Basketball legend Michael Jordan—whom you probably know best from the iconic 1996 film Space Jam—is handing over the $8.9 million he was awarded in a recent settlement to local nonprofits that help Chicago area children. Jordan plans to donate the money next summer.
Jordan was awarded the money in a successful lawsuit against grocery chains Dominick’s for using his name in an advertisement without his permission. A similar case is pending against supermarket Jewel-Osco, which is owned by the same company that owns Dominick’s, Cerberus Capital. The case against Dominick’s has been ongoing for six years since the stores, and even after his lawyers have been paid, plenty of money remains for charitable purposes.
Estee Portnoy, Jordan’s spokesperson, has not specified the size of the athlete’s donation, but she has said that it will go to 23 different charities including After School Matters, Casa Central, and the Greater Chicago Food Depository.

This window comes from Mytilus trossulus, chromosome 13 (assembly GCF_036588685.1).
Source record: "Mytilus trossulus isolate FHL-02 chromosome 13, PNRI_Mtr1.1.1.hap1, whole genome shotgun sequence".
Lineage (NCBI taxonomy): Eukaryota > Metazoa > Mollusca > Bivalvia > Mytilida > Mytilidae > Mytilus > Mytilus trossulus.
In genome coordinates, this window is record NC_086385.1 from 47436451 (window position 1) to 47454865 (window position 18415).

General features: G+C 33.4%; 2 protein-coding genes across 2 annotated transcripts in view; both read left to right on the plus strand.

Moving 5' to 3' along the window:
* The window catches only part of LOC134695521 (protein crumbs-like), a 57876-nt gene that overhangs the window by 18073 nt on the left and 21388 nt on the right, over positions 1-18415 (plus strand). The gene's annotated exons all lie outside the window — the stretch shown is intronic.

“I care deeply about the city of Chicago and have such incredible memories from my years there,” Jordan said in a press release. “The charities I’ve chosen to make donations to all support the health, education, and well-being of the kids in Chicago. Chicago has given me so much and I want to give back to its kids—the city’s future.”
The basketball star has said that he filed the lawsuit because he wanted to protect his name and image, and not because he was ever interested in the money. Dominick’s says that only two people actually used the discount code associated with Jordan’s name in a purchase—the item in question was an ad published in a commemorative issue of Sports Illustrated.
Dominick’s says that they did not place the ad in the magazine to draw customers in to purchase discounted steaks; they did it, they said, to showcase Jordan’s accomplishments.